When Brandstetter finally reached someone, she was told the price for a minimum order of vegetable plants would normally be $1,500, but in the current climate it would be $3,000.
Securing vegetable plants in the first weeks of the pandemic was a challenge because suppliers didn’t anticipate the demand, but supply is now catching up, Summers said.
Many people in Chicago don’t have a lot of space and come to Fertile looking to do container gardening, Brandstetter said. Annuals, plants that flower and die in one season, are one of Fertile’s most popular products because they’re perfect for container gardening, she said.
“Normally people would start picking things up in early April and this year they didn’t, they put everything off till probably the third week or fourth week of April when there was some information about garden centers being open,” said Dick Ooykaas, owner of Green Glen Nursery Inc., a landscaping and garden center wholesale supplier located in Elwood, Illinois.
For garden centers that couldn’t operate during March and April, wholesale suppliers had to dispose of their spring annuals because they only last for one season, Brandstetter said.
Fertile typically operates with 10 members of staff but currently has seven, Brandstetter said. Fertile has seen significant demand for landscaping services but as it gets busier, she expects people may have to wait a few weeks because of demand and minimal staff, she said.
The garden center faces another challenge in managing customer numbers. Pre-crisis, Brandstetter said she would expect high traffic on weekends for retail and high traffic on weekdays for landscaping. So far, this pattern has remained consistent amid the pandemic, she said.
Garden centers must try to spread out customers, who would typically visit on a weekend or during a major holiday, more evenly across the week by encouraging them to come at other times to help manage social distancing, Summers said.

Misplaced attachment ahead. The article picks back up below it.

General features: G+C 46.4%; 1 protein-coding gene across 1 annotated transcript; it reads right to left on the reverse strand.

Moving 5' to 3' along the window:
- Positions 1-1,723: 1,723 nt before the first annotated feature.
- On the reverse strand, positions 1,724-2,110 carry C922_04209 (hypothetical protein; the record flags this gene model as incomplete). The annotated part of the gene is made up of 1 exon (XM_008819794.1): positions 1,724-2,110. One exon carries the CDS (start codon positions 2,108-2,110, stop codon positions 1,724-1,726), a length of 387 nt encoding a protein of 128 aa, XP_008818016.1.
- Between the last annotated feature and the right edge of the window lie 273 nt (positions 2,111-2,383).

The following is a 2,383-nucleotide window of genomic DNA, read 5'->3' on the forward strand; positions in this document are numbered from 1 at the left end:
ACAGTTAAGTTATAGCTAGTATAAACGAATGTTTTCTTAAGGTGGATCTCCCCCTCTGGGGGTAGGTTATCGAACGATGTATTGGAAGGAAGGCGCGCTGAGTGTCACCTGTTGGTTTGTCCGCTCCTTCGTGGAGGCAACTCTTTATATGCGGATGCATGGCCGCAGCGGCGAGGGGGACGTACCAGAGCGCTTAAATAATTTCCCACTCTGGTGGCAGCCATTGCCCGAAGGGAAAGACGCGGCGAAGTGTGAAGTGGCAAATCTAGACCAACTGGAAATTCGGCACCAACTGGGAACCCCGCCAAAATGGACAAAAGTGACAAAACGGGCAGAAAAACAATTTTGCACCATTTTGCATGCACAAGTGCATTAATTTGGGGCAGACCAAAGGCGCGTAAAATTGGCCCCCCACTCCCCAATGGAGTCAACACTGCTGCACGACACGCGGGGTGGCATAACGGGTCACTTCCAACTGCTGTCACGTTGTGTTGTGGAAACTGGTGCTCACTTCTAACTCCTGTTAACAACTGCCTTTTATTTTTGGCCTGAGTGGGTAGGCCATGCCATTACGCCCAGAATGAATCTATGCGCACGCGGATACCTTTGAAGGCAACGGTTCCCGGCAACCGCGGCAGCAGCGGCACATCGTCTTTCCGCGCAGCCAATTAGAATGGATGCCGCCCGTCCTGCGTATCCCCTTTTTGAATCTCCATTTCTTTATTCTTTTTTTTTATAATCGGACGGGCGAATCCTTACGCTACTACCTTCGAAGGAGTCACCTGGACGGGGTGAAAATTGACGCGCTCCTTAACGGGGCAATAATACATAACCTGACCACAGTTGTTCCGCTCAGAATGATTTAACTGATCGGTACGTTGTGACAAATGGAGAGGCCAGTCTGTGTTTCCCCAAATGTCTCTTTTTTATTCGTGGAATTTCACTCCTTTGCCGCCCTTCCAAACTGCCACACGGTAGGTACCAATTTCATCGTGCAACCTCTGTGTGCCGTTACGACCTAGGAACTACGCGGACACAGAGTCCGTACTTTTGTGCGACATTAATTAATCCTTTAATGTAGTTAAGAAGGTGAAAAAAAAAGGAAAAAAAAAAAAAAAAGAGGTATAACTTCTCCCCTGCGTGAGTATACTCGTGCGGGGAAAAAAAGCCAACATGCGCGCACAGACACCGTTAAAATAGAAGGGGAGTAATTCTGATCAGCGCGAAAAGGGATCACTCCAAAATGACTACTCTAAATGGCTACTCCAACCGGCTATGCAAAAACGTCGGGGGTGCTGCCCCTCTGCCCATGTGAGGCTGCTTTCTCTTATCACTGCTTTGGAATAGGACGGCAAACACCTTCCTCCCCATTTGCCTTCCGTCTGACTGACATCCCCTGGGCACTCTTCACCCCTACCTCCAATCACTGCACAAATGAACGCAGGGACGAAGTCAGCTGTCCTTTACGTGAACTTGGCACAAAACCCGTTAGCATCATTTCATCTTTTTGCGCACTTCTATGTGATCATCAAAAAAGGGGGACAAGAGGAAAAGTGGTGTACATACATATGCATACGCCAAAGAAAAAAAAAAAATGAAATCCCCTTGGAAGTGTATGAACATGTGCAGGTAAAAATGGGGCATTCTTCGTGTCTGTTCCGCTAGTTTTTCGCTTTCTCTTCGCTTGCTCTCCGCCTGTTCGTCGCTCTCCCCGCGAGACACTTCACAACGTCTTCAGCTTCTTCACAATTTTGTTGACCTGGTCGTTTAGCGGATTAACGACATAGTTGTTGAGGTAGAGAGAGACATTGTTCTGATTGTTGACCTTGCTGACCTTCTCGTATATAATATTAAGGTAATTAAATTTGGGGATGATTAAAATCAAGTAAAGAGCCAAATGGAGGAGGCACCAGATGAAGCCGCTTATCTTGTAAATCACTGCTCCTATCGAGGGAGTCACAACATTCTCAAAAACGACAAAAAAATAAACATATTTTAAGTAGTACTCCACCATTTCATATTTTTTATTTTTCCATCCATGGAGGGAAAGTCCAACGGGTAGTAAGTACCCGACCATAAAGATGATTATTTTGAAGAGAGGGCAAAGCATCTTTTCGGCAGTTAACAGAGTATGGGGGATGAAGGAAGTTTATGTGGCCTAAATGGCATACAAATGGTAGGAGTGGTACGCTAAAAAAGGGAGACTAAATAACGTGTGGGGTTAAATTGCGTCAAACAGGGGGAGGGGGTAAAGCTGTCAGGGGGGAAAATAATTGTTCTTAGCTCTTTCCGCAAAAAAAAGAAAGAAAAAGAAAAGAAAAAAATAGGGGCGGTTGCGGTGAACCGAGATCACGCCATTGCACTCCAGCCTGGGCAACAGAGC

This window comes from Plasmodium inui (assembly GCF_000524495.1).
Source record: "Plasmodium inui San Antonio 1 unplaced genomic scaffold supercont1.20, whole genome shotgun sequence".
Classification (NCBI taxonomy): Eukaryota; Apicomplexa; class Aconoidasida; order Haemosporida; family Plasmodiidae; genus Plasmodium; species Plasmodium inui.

Despite the challenges many small businesses are facing amid the pandemic, Fertile is in a financially stable position. The couple didn’t need to apply for a small business loan and could rely on their equity line of credit if faced with any funding challenges, Brandstetter said.
In the first four years of running Fertile, Brandstetter saw growth in sales but in recent years sales have remained steady. Last year, Fertile had sales of about $1 million, Brandstetter said. She expects sales to remain the same this year but emphasizes it’s hard to tell when it’s so early in the season, she said.
“I think the pandemic has created a desire for people to get outside,” Brandstetter said. “So, I think if anything we’re one of the really fortunate businesses that people are going to really embrace while they have to stay at home.”
Many garden centers across the U.S. share similar optimism, Summers said. This is in contrast to the general feeling among small businesses. The National Federation of Small Businesses’ optimism index has fallen 13.6 points over the course of March and April.
“I think we are optimistic,” Summers said. “I think it’s introducing a lot of people to stay home and be more interested in plants and gardening and their landscape.”